German artist Joseph Beuys appears in an installation at the Hamburger Bahnhof modern art museum.  German artist Joseph Beuys appears in an installation at the Hamburger Bahnhof modern art museum. German artist Joseph Beuys appears in an installation at the Hamburger Bahnhof modern art museum. (Photo: Sean Gallup/Getty Images)

20th-century art world star's reputation grows abroad

Joseph Beuys has always been big in Europe. New exhibitions prove he's gaining ground the world over.

German artist Joseph Beuys was one of the 20th-century art world's most influential figures, a giant of conceptual art who worked in several mediums including sculpture, performance art and printmaking. Though beloved by artists of his era, and considered an equal of another provocateur, Andy Warhol, he has remained something of a cult figure outside of Europe. This year, however, a handful of new shows is proving that he has cache beyond that continent.

The first of the exhibitions is currently being held across Israel. Aptly titled "Beuys, Beuys, Beuys," it brings together artists of various disciplines. Liav Mizrahi spent three years scouting Israel for artists whose works he wanted to include in the exhibit, which is being held in seven different venues across the country.

Gidon Levin's "Superman" (2013) Gidon Levin's "Superman," (2013) part of the "Beuys, Beuys, Beuys" exhibition. (Photo: Contemporary by Golconda)

"He had a big influence on Israeli artists at the time," Mizrahi told From The Grapevine of the decades when Beuys reached his height of popularity, the 1960s and 70s. "But in the USA, for example, he was never very famous, so I wanted to explore what made him so popular here and what his lasting influence was."

For Mizrahi, it was the mystery surrounding Beuys and his ability to defy categorization and go beyond the exterior that was attractive. "When you see Beuys, it is never what you see. It is his biography, yes, but it is also a lie," Mizrahi said of the artist who died in 1986.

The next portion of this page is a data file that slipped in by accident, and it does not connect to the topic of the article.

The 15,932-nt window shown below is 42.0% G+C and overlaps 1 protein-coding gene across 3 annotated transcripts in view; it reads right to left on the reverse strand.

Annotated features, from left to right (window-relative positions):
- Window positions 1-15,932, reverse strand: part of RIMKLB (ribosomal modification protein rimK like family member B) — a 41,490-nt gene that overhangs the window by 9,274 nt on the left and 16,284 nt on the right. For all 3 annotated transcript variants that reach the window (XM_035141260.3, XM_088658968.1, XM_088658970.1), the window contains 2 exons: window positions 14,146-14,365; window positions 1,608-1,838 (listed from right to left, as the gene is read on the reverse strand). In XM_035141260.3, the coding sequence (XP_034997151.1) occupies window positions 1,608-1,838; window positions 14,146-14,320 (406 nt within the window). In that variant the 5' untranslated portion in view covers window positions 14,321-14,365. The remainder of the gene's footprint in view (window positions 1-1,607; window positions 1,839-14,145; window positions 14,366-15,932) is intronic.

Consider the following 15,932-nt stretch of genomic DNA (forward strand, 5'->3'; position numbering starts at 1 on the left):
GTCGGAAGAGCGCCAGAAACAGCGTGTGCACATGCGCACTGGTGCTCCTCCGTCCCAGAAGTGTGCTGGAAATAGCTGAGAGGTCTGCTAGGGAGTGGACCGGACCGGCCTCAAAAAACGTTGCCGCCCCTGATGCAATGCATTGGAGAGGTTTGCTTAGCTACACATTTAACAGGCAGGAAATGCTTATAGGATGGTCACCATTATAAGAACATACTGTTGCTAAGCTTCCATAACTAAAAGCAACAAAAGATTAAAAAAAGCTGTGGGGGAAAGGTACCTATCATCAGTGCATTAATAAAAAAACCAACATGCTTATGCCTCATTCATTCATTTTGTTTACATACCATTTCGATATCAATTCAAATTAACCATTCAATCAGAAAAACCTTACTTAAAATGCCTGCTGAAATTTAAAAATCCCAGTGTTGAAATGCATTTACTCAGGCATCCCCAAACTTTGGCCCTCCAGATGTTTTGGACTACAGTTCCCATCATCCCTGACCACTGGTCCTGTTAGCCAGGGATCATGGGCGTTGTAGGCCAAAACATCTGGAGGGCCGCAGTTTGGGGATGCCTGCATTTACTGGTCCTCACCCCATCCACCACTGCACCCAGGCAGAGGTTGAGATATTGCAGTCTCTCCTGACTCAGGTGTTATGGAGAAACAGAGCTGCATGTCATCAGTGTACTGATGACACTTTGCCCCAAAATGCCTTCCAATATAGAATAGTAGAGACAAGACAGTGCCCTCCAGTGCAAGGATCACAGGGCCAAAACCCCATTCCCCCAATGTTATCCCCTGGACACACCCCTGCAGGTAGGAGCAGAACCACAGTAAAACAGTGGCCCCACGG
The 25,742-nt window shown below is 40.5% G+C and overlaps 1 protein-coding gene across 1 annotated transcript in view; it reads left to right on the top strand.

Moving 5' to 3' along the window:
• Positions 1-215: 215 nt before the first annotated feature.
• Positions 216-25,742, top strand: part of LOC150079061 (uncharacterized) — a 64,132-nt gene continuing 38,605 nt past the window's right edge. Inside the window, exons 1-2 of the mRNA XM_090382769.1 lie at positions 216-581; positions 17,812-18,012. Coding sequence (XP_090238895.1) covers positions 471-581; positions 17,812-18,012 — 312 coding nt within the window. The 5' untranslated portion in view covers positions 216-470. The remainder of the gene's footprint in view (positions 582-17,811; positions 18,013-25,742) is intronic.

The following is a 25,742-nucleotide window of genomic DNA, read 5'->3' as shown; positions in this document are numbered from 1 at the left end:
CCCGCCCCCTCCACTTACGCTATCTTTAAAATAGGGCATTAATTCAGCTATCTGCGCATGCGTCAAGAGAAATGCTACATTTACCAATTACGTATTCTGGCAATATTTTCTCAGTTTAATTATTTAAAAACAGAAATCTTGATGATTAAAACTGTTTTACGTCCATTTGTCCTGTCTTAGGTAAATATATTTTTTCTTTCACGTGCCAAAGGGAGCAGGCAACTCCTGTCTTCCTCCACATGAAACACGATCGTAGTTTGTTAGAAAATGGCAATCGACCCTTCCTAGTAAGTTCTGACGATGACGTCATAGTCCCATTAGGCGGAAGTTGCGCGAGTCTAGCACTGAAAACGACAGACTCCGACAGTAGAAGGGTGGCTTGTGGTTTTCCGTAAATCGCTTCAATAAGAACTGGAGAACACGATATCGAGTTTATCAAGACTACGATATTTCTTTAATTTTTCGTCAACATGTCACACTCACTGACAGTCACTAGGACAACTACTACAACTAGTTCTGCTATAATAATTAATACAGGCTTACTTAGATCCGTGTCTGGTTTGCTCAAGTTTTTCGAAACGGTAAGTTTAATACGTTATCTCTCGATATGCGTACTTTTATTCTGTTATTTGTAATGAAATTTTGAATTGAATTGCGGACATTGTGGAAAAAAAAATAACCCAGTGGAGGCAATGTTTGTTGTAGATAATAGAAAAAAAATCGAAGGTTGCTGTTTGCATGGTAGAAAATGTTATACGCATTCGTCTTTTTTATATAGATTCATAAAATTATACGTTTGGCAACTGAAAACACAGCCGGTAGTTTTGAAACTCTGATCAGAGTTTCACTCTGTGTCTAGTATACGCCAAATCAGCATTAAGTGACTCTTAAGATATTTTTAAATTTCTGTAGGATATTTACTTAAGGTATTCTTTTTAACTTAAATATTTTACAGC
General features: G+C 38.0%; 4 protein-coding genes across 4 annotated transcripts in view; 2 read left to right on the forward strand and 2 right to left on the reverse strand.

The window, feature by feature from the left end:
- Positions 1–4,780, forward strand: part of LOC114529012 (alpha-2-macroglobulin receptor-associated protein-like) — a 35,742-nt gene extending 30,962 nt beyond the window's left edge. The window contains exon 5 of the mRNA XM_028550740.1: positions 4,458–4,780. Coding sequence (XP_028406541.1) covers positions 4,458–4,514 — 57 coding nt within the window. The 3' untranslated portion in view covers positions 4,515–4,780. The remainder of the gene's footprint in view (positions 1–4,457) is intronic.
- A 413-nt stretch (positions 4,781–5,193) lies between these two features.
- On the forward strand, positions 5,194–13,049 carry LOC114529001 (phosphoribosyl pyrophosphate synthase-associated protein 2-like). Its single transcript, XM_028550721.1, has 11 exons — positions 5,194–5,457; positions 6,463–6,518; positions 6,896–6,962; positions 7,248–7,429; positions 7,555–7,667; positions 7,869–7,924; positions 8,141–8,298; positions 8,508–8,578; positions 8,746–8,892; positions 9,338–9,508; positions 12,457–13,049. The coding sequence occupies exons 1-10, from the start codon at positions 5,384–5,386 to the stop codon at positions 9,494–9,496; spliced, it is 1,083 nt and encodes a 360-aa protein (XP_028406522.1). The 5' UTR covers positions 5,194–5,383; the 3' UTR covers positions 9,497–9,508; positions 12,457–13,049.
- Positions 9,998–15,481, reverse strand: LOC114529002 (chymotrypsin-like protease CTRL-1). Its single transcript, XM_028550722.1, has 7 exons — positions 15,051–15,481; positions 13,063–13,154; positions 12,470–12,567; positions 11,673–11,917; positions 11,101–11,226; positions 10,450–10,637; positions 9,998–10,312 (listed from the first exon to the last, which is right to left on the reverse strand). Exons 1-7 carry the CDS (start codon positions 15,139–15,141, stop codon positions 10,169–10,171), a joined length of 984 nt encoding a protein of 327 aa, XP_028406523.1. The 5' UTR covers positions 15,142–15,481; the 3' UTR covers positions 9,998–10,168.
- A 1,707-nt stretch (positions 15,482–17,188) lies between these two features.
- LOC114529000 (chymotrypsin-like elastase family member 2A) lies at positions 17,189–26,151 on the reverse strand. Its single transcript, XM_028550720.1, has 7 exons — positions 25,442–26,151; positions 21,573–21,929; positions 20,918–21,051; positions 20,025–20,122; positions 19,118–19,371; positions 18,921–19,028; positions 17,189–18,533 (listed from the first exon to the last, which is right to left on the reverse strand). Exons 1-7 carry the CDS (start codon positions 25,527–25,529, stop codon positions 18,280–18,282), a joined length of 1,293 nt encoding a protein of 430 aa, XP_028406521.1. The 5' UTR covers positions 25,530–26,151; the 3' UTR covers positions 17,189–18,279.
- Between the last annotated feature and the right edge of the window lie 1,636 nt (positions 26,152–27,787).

Tali Ben Bssat, untitled, 2006, Watercolour on paper, 62 x 82 cm.jpgTali Ben Bssat, untitled, 2006, Watercolour on paper, 62 x 82 cm. part of the "Beuys, Beuys, Beuys" exhibition. (Photo: Contemporary by Golconda)

The opening of the Broad Museum in Los Angeles earlier this year represented another significant moment for the artist's works. Philanthropist Eli Broad funded the construction of the museum for the explicit purpose of exhibiting the vast array of art owned by his Broad Foundation, among which is the largest collection of Beuys 'multiples' – small-scale pieces that represent different elements of his practice in the world. When the museum opened to much fanfare this past September, many of these multiples were front and center.

Joseph Beuys's "Sled," one of his most recognizable Multiples.Joseph Beuys's "Sled," one of his most recognizable multiples. (Photo: The Broad Art Foundation)

The Beuys event that kicked off this exceptional year took place in February, in New York City. It was there that one of the world's foremost Beuys scholars, Dr. Eugen Blume, head of the Hamburger Bahnhof in Berlin, curated the largest ever show of Beuys multiples – some 500 were on display – in the city. In a telling sign of the city's embrace of the artist and his growing stature there, it's best to refer to his long ago remark that “If you have all my multiples, then you have me completely.”

MORE FROM THE GRAPEVINE:

Photos and SlideshowsPhotos and Slideshows
comments powered by Disqus